Al Haynes — Haynes isn't close to being a household name, unless one recalls that he was the pilot of United Airlines Flight 232, the flight that crash-landed at the airport in Sioux City, Iowa, in 1989 after the plane's hydraulic control systems were wiped out. While 112 of those on board perished, 184 survived. Haynes speaks about the qualities needed to overcome adversity — communication, preparation, execution, cooperation and a lot of luck — as well as how to recognize the signs of post-traumatic stress disorder resulting from the events of 9/11. (Fee range — $5,000 to $10,000, Key Speakers Bureau)
Judith Kipper — An internationally recognized authority on the Middle East, Kipper is a consultant to ABC News on international affairs and is director of the Middle East Studies program at the Center for Strategic and International Studies in Washington. She contributes to many major newspapers, frequently serves as a TV and radio commentator, and is on the boards of Middle East Watch and Initiative for Peace and Cooperation in the Middle East. (Contact Leading Authorities Inc. for fee range)
James Lee Witt — Director of the Federal Emergency Management Agency from 1993 until 2001, Witt is credited with transforming FEMA into a more effective organization. He is president of James Lee Witt Associates, a firm that provides organizations and governments with disaster-mitigation solutions. (Contact Leading Authorities Speakers Inc. for fee range)
George Mitchell — A 2000 Nobel Peace Prize nominee, Mitchell served in the U.S. Senate, representing Maine, from 1980 until 1995, when he left after serving seven years as Senate majority leader. Since then, his efforts as chairman of the peace negotiations in Northern Ireland resulted in a historic accord that ended decades of strife. Mitchell also serves as the chairman of the International Crisis Group, a nonprofit organization that is dedicated to the prevention of crises in international affairs, and as chairman of the Sharm El-Sheikh Fact Finding Committee, an international commission exploring ways to end the ongoing Israeli-Palestinian conflict. (Contact Leading Authorities Inc. for fee range).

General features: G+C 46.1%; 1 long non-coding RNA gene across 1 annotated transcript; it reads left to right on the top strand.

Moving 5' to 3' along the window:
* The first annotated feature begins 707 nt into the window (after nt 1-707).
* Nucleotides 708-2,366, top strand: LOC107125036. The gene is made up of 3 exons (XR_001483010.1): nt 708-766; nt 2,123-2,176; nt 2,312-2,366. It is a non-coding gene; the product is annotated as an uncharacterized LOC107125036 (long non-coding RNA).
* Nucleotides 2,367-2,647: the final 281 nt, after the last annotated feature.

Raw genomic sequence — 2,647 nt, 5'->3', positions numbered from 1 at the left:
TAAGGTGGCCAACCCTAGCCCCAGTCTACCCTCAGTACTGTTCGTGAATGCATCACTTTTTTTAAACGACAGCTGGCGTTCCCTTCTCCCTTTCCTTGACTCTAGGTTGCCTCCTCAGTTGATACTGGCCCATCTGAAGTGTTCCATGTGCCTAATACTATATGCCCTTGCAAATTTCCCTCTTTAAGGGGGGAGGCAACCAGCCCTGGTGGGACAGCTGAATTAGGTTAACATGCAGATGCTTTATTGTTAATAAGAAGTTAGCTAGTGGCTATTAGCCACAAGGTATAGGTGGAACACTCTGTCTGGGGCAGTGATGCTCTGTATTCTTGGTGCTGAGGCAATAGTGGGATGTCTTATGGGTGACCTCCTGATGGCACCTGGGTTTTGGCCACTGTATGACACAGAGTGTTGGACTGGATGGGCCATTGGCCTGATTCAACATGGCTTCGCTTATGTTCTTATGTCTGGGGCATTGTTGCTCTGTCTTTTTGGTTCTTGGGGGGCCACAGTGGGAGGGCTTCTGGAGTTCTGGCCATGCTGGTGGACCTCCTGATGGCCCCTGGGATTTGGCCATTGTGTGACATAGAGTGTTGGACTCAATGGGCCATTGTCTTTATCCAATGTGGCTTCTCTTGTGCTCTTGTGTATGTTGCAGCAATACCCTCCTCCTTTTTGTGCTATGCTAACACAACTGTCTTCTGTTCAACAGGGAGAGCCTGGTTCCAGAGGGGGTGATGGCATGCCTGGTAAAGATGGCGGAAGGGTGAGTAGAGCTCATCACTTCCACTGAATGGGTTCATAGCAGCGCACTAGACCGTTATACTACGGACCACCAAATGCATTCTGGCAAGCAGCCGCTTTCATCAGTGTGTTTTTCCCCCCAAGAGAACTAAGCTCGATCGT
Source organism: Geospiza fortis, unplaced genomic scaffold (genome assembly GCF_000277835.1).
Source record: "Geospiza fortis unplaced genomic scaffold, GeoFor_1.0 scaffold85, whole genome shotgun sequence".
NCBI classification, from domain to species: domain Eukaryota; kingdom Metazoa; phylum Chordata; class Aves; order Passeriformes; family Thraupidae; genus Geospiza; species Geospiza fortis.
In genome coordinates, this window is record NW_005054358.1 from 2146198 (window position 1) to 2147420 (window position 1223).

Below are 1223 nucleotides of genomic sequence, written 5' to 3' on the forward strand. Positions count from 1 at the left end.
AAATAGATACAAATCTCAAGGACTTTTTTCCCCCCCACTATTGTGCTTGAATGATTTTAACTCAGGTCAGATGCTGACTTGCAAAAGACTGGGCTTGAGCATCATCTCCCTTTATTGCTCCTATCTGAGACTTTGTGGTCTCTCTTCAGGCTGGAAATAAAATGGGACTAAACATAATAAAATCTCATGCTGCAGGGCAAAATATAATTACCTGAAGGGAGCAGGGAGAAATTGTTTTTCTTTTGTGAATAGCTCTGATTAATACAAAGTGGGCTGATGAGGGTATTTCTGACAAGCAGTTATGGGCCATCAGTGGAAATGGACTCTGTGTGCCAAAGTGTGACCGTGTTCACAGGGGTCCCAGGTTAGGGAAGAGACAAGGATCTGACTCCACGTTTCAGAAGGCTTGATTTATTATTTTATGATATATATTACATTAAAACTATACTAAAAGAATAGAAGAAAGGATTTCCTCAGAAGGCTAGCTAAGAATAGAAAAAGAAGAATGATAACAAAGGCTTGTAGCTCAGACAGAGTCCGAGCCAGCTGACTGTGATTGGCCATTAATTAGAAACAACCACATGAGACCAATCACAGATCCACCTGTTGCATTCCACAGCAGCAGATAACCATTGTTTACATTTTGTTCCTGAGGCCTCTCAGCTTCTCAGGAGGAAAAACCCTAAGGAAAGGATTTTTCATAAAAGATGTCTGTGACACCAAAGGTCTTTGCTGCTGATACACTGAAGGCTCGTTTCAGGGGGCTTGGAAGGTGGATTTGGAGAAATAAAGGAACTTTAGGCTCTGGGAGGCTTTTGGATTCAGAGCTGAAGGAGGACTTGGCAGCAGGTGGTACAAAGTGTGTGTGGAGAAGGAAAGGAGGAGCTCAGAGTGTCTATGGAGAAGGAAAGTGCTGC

SPEAKERS WHO MEAN BUSINESS
While speakers who specialize in inspiration and information pertinent to September 11's aftermath are in high demand, so are those who speak on the impact of the economic slowdown.
“For a lot of companies, there's been a renewed attitude of getting back to business, and they want to hear from people who can help them do that,” says Michele Lemmons Poscente, president of the International Speakers Bureau, Dallas.
She offers the following suggestions:
Marcus Buckingham — A senior consultant with the Gallup Organization, Buckingham's expertise is in finding and retaining the best employees, and in maximizing their talent. Co-author of First, Break All the Rules, Buckingham's presentations explore the links between employee productivity, customer satisfaction, and profitability.
Jim Pancero — A sales-management consultant with more than 30 years' experience in sales and training, Pancero focuses on the topics of advanced selling, sales management, negotiating skills, and corporate “nichemanship.” Over the past 20 years, he has presented more than 2,000 programs for 400 corporations in 80 different industries.
Leonard Berry — A professor of marketing and director of the Center for Retailing Studies at Texas A&M's Graduate School of Business, Berry has written several books on improving customer service, the most recent being 1999's Discovering the Soul of Service: The Nine Drivers of Sustainable Business Success.
FOR A SPEAKER AGREEMENT
THAT AGREES WITH EVERYONE …
Put the relationship first — Consider the speaker as an ally working toward a common goal. This will help you work through any problems or discrepancies that may arise.
Use simple language — Keep it simple, friendly, and nonthreatening (that's why the term “agreement” is preferable to “”).
Get legal advice — Consult a lawyer to review specifics such as payment procedures and cancellation policies.
SOURCE: National Speakers Association
FOR MORE INFO
American Speakers Bureau
International Speakers Bureau
Israel Speakers Bureau — Jerusalem
972 2 567 0031
Keppler Associates Inc.
Key Speakers Bureau
The Lavin Agency
Leading Authorities Inc.
Nationwide Speakers Bureau
Premiere Speakers Bureau
Speaker Resource Center Inc.
(877) 773-2800 or (310) 822-4922
Washington Speakers Bureau